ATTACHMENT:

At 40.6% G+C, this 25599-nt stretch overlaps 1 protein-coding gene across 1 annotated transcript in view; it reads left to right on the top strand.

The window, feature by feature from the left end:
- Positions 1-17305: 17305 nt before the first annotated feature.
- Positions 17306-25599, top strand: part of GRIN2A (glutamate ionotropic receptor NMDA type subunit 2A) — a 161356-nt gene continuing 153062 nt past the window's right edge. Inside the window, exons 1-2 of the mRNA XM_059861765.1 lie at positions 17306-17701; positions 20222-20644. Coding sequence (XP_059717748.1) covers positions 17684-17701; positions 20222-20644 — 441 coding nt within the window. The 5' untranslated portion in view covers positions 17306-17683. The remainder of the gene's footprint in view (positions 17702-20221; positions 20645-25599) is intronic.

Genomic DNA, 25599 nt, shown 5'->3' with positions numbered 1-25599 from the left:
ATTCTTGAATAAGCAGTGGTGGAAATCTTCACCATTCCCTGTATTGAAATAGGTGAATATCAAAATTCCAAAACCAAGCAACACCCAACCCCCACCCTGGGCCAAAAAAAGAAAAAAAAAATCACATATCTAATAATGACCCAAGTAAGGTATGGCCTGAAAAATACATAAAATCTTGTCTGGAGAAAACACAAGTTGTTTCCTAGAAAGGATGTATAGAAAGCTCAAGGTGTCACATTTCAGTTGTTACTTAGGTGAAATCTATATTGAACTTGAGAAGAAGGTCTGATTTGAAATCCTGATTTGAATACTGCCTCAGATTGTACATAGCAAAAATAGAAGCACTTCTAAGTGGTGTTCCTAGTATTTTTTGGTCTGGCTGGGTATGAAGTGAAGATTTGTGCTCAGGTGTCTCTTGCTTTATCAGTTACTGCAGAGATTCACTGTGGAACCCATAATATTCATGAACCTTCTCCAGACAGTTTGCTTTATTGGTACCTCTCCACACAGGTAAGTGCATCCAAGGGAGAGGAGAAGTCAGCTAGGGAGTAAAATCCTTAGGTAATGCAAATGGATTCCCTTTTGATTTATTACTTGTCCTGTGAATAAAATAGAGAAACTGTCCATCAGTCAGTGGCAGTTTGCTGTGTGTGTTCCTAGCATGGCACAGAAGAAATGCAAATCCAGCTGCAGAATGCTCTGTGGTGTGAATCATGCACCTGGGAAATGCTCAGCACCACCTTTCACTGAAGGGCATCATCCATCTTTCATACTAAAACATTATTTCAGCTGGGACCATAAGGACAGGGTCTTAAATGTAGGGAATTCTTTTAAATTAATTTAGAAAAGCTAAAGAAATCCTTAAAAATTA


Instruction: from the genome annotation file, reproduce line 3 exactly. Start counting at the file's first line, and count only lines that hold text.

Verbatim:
- Positions 1-17305: 17305 nt before the first annotated feature.